Oral diclofenac tablets, which are used for short-term pain relief, will no longer be available as an over-the-counter (OTC) pharmacy medicine in the UK from 15 January 2015 because of a small risk of heart problems, the Medicines and Healthcare products Regulatory Agency (MHRA) has announced.
Diclofenac was switched to a pharmacy (P) medicine in 2008, but in August 2013, the MHRA consulted on whether it should revert to a prescription-only medicine (POM) following a European review that found there was a small but significant increased risk of cardiovascular side effects associated with the drug.
Subsequently, the UK’s Commission on Human Medicines (CHM) looked at the data and concluded that these side effects cannot be ruled out even when diclofenac is taken for a short time or at a lower dose, and advised that it is no longer suitable as a P medicine.
“Out of 1,000 patients allocated to diclofenac, three more major vascular events [were seen] compared to placebo,” says Sarah Branch, the deputy director of vigilance and risk management of medicines at the MHRA.
Non-steroidal anti-inflammatory drugs (NSAIDs) have a long history of cardiovascular safety concerns, highlighted in 2004 with the worldwide withdrawal of Vioxx (rofecoxib), a cyclo-oxygenase-2 (COX-2 selective) NSAID.
“Diclofenac is similar to COX-2s’s small increased risk of cardiovascular events, which has been seen with high doses and long-term duration of treatment, but there are no data to exclude this at lower doses,” says Branch. “In a pharmacy setting, [you] can’t assess the cardiovascular risks of patients wanting to take this product.”
Diclofenac is available as both generic medicines and as a branded product Voltarol (made by Novartis) in two strengths, 25mg and 12.5mg. The MHRA says diclofenac is not as widely used as other OTC NSAIDs.
Sales of OTC oral diclofenac in 2014 were £6.8m in Great Britain, of which the bulk, £6.4m, was Voltarol (52 weeks to 30 November 2014), says Martin Wood, head of strategic insight for retail at IRI UK, which monitors OTC drugs sales.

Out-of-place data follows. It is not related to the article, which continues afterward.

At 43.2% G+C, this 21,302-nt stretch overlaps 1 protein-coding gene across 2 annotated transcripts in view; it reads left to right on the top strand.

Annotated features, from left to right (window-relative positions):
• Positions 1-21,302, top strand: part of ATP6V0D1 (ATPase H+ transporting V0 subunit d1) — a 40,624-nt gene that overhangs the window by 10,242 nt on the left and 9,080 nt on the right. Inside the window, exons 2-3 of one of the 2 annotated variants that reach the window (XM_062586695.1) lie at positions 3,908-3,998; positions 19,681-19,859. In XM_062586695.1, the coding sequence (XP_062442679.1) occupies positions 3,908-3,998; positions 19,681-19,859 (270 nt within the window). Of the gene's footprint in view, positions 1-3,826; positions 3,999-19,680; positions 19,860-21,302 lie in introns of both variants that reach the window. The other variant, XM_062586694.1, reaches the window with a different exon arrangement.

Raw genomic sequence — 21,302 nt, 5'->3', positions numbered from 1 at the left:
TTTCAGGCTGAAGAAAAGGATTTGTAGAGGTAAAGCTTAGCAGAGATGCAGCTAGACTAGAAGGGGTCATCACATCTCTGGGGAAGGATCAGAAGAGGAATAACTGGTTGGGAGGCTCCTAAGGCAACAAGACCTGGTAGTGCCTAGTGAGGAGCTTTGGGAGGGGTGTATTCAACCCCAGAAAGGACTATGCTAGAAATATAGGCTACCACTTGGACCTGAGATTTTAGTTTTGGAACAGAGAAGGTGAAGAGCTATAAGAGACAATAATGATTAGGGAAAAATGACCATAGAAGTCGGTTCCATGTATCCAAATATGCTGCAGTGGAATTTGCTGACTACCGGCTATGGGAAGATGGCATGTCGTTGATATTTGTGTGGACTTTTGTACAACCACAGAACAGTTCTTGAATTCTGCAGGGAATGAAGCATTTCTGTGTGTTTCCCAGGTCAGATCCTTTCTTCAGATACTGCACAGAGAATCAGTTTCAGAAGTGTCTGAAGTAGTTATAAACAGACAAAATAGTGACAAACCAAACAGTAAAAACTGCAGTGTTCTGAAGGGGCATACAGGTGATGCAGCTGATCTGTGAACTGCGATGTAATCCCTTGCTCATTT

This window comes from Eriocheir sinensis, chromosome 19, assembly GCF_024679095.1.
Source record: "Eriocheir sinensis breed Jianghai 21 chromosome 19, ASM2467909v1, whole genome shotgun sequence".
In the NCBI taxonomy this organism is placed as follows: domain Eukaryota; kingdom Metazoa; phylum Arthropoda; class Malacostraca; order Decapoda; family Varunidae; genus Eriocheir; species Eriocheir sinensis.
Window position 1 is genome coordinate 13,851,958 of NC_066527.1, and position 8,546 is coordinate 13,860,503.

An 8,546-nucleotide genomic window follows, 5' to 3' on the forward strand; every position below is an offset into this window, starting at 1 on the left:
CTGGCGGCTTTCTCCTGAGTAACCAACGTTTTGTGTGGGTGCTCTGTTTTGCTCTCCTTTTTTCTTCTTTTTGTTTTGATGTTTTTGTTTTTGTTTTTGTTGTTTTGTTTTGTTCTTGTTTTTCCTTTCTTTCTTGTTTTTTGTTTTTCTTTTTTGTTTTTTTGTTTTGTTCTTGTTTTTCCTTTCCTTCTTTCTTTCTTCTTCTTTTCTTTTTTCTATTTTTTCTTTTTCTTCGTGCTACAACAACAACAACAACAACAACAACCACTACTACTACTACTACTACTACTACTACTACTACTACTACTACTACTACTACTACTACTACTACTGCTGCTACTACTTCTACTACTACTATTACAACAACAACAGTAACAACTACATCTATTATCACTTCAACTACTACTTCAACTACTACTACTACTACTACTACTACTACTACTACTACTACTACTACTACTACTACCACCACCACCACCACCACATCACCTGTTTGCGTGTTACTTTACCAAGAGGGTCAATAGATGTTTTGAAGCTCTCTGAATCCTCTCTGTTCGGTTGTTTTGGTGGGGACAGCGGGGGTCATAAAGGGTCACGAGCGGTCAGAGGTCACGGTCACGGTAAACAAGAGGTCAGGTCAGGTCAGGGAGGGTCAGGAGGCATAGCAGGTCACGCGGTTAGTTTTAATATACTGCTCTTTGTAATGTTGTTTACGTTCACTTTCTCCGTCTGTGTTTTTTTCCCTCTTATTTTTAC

By comparison, OTC ibuprofen (adult oral analgesics, including ibuprofen plus codeine and other combinations) had sales of £156m over the same period in Great Britain. Voltarol will still have a pharmacy presence as a topical formulation, which had sales of around £31m for the same period.
The Proprietary Association of Great Britain (PAGB), the trade association for OTC drug firms, is disappointed by the decision, saying it reduces consumer choice in non-prescription options for short-term analgesics.
It also believes that pharmacists can manage any risk to patients. “Patient safety is paramount and we believe that pharmacists are well-placed to advise people on whether such products are safe and appropriate to use,” says Matthew Speers, PAGB’s chief executive. “At a time when the NHS is struggling to meet demand with finite resources, taking away an opportunity for people to be independent and get help from the clinical professional on the high street cannot be the best use of scarce resources.”
The manufacturer of Voltarol also disagreed with the decision. “Based on a review of current available evidence, Novartis Consumer Health does not believe that low-dose, short-duration treatment with diclofenac (which is typically available as non-prescription) increases cardiovascular risk compared with other NSAIDs when used as directed.” The benefit-risk profile of oral diclofenac as a non-prescription medicine remains positive, it adds.
Anthony Cox, a lecturer in clinical pharmacy at the University of Birmingham and a member of the Royal Pharmaceutical Society’s English Pharmacy Board, said on Twitter: “The MHRA decision on diclofenac means we have dodged a bullet on the next Which? secret shopper report.” He added: “Shame we weren’t one step ahead of the MHRA and done it ourselves.”
Novartis sells diclofenac as an OTC medicine in 35 countries across the world. These include Germany, Italy, the Netherlands, Norway, Poland, Portugal, Russia, Switzerland, Australia, Benin, Burkina Farso, Cameroon, China, South Africa and Mexico. Diclofenac remains a POM in the United States, Japan and Ireland, according to the Association of the European Self-Medication Industry.
Pharmacists have 48 hours from 14 January 2015 to act on the decision and remove OTC diclofenac tablets from pharmacy shelves. Diclofenac topical gels remain available from pharmacies.